“Love is very real,” he told her. “We can measure it.”
“I’m talking about real love. Love that exists when two people just know that they have found each other and recognize something in that other person that makes them want that person and nobody else,” she responded.
“Chemicals. Three phases. Starts with lust. I see someone who releases the right amount of sex hormones and I want to have sex with that person. That is the first phase. Then in trying to get close enough to have sex with that person, we talk. Maybe touch a little. Even a hug. Or a brush on the arm. The right conversations with a good mixture of flirting and friendship. That is the second phase, when the serotonin gets released. You began to focus on that person, think of them. You crave more of that person. You begin to block out the qualities you don’t like about that person and only see the good ones. Or if you do know of their negative qualities, you make them a low priority. Then you have sex. The third phase. That is when the oxytocin is released. The bonding chemical. Now you are attached, and do not want to be with anyone else,” he stated, devoid of emotion.
“How do you explain long-distance or online relationships?” she countered.
“There are studies that show that being on social media can release serotonin if certain intimacy is shared. You associate those words with that person. There are also studies that show that oxytocin can be released as well, if there is enough interaction with the person online. Not as much as during intimate contact, and especially not as much as released during orgasm…but sometimes enough to attach people. It is all chemical. It doesn’t make it less real, just measurable,” he replied. He added, “Which is good, because if something can’t be measured, it doesn’t exist.”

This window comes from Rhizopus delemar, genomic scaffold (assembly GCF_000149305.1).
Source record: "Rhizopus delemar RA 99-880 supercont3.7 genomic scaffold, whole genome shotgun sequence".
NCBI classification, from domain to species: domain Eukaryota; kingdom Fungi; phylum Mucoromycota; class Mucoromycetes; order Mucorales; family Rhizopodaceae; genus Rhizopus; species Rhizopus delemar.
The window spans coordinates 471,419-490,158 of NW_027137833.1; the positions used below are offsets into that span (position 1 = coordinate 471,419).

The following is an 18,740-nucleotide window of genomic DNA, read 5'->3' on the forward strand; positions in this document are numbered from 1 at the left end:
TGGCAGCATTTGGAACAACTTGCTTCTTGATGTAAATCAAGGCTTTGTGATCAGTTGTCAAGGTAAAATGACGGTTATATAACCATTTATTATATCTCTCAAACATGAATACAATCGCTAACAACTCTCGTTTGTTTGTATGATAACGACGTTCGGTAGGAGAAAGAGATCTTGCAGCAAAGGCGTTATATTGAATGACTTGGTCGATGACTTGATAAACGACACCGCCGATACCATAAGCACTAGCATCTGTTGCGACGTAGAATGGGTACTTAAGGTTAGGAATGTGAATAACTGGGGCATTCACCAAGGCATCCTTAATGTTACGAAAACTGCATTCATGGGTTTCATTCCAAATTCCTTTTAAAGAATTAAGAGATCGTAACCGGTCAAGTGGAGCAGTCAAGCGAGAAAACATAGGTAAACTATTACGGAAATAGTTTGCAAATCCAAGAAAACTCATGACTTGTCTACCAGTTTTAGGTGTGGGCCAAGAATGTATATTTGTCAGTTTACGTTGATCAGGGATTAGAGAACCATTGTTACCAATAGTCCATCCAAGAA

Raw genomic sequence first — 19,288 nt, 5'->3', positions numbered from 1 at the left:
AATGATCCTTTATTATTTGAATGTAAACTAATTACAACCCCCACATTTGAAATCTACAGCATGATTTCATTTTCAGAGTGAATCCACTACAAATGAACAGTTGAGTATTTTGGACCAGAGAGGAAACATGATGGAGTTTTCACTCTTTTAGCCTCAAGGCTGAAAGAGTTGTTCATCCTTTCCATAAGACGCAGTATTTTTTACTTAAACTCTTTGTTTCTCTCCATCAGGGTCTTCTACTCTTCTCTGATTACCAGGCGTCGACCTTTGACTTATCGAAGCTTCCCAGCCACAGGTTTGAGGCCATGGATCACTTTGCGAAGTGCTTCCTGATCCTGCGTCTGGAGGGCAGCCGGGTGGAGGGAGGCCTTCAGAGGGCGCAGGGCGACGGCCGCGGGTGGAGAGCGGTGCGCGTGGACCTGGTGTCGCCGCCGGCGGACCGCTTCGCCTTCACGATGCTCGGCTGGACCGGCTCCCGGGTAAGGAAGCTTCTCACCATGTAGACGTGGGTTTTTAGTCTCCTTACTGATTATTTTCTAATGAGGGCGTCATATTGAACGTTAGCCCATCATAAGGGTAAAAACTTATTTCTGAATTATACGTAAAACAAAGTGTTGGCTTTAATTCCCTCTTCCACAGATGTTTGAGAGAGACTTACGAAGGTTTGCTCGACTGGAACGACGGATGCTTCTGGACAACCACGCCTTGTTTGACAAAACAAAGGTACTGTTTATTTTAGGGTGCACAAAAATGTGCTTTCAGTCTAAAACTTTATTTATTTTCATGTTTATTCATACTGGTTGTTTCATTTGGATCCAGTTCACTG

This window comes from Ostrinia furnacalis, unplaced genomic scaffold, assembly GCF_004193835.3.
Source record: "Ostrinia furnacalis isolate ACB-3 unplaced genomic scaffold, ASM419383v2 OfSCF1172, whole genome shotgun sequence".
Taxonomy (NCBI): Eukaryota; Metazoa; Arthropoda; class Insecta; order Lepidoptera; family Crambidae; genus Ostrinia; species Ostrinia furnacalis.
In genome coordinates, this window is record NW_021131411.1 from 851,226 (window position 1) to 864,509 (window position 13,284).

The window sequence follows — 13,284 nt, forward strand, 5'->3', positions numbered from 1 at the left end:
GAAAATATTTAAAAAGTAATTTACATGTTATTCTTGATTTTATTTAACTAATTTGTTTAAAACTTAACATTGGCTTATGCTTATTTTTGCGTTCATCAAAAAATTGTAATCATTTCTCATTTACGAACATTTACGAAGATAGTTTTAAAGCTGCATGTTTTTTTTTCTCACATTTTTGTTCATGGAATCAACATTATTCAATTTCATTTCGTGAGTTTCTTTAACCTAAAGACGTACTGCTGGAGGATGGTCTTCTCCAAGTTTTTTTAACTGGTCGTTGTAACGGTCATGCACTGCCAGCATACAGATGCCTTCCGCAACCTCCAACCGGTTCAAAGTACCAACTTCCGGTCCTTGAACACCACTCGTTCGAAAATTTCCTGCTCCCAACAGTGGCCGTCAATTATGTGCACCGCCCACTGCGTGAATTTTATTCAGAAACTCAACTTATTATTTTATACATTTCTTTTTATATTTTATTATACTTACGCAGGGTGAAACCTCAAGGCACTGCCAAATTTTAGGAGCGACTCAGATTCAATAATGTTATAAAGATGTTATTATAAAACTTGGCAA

“Lust, focus, and attachment. That doesn’t sum up love,” she said.
“I’m intrigued. Do go on,” he requested.
“What about when someone comes and goes from your life, for years on end? Long periods of time may pass during which you experience enough to become a completely different person. But when they re-enter your life it is as if nothing has changed?” she asked him to make her point.
“Good memories. Usually looking through rose colored glasses and trying to recreate the past,” he said, smugly.
“What if you never got together before, but were just a little close in passing?” she asked.
He didn’t have an answer for her. He thought back over his team’s literature on the subject, looking for a hypothesis or conclusion. He wasn’t sure if they even considered that in their studies.
“I think you just gave us the next thing for us to look into. We’ll find a reason. It all supports our evolutionary need to reproduce and nurture our offspring once we have,” he told her.
“Okay, what if, using the same scenario you haven’t yet looked into, you still haven’t gotten together with that person, but their happiness matters to you so much, that you want happiness for that person even when it means you never will be the one to make that person happy?” she asked. “That’s real love,” she finished.
It hit him like a ton of bricks. He had been looking into the concept of romantic love. But what about genuine, unselfish love? Love that in no way benefits the person who loves the other? What evolutionary advantage could that possibly have? Would he even be able to find the answer, in the complex world of today? And more importantly, how did she know he loves her?